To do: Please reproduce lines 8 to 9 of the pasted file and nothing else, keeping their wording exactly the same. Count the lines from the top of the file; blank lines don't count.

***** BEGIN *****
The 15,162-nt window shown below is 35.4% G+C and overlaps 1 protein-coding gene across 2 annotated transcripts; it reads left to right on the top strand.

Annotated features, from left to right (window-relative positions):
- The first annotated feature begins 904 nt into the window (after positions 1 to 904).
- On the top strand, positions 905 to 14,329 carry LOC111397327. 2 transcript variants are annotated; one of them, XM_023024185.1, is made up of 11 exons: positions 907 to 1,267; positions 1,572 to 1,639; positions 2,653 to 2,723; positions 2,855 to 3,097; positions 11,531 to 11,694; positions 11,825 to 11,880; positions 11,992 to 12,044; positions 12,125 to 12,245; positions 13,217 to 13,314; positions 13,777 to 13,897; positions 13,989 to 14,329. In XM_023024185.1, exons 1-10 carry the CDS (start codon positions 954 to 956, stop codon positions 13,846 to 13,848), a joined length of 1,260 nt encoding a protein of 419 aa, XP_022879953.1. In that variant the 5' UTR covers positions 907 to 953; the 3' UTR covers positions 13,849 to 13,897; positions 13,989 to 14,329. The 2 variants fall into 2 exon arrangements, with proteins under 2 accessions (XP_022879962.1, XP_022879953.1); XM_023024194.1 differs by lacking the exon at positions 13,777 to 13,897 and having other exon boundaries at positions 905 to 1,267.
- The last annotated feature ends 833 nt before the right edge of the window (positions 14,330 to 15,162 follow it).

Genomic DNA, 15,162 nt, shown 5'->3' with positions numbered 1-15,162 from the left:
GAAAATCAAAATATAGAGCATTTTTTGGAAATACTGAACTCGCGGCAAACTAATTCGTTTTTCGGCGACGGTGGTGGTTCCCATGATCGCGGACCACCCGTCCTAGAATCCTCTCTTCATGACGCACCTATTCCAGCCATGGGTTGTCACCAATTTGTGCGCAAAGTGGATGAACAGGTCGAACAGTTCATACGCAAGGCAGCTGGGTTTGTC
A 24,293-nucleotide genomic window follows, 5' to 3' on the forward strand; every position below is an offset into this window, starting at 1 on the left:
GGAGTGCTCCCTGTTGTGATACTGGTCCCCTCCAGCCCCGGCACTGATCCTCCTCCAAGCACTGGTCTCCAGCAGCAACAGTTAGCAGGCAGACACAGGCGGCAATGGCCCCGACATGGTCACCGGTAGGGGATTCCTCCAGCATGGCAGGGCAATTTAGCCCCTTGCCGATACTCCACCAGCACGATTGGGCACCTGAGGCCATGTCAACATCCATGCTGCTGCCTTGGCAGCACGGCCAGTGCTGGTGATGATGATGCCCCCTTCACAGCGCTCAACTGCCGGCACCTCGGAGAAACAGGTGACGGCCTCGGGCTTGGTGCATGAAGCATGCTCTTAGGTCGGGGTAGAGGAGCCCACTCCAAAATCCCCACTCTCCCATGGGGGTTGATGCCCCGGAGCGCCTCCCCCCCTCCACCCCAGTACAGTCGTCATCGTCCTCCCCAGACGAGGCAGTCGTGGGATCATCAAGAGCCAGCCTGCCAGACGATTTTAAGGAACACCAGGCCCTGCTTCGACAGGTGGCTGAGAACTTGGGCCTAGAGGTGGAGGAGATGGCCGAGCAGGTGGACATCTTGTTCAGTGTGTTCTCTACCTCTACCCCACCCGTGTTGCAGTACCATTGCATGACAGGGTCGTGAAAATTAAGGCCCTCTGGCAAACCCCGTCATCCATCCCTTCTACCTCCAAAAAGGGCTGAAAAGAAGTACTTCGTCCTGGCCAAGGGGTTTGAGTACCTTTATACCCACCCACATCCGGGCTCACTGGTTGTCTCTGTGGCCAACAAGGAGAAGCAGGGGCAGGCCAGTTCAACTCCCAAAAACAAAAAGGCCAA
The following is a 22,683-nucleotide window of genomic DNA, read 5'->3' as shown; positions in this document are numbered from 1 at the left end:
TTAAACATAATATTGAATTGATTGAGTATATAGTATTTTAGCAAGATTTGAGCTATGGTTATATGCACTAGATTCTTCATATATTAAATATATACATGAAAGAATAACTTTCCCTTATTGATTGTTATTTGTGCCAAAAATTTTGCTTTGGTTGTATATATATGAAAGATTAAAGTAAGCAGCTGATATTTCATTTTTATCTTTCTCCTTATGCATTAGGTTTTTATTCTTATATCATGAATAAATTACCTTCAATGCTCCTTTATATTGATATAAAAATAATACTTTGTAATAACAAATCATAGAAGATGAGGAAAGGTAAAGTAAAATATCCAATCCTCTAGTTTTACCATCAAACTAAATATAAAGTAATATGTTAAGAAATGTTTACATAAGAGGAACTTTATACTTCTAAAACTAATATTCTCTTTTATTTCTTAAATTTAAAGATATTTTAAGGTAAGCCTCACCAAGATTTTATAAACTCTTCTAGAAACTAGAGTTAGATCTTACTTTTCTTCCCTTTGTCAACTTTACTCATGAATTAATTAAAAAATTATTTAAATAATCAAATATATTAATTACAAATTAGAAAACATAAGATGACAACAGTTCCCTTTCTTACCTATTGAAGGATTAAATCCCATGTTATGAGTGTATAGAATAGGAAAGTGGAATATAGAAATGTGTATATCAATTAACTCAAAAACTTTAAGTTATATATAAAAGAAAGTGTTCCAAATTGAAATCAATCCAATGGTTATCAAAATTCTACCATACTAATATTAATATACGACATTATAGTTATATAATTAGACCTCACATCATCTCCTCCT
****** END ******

A 24,293-nucleotide genomic window follows, 5' to 3' on the forward strand; every position below is an offset into this window, starting at 1 on the left:
GGAGTGCTCCCTGTTGTGATACTGGTCCCCTCCAGCCCCGGCACTGATCCTCCTCCAAGCACTGGTCTCCAGCAGCAACAGTTAGCAGGCAGACACAGGCGGCAATGGCCCCGACATGGTCACCGGTAGGGGATTCCTCCAGCATGGCAGGGCAATTTAGCCCCTTGCCGATACTCCACCAGCACGATTGGGCACCTGAGGCCATGTCAACATCCATGCTGCTGCCTTGGCAGCACGGCCAGTGCTGGTGATGATGATGCCCCCTTCACAGCGCTCAACTGCCGGCACCTCGGAGAAACAGGTGACGGCCTCGGGCTTGGTGCATGAAGCATGCTCTTAGGTCGGGGTAGAGGAGCCCACTCCAAAATCCCCACTCTCCCATGGGGGTTGATGCCCCGGAGCGCCTCCCCCCCTCCACCCCAGTACAGTCGTCATCGTCCTCCCCAGACGAGGCAGTCGTGGGATCATCAAGAGCCAGCCTGCCAGACGATTTTAAGGAACACCAGGCCCTGCTTCGACAGGTGGCTGAGAACTTGGGCCTAGAGGTGGAGGAGATGGCCGAGCAGGTGGACATCTTGTTCAGTGTGTTCTCTACCTCTACCCCACCCGTGTTGCAGTACCATTGCATGACAGGGTCGTGAAAATTAAGGCCCTCTGGCAAACCCCGTCATCCATCCCTTCTACCTCCAAAAAGGGCTGAAAAGAAGTACTTCGTCCTGGCCAAGGGGTTTGAGTACCTTTATACCCACCCACATCCGGGCTCACTGGTTGTCTCTGTGGCCAACAAGGAGAAGCAGGGGCAGGCCAGTTCAACTCCCAAAAACAAAAAGGCCAA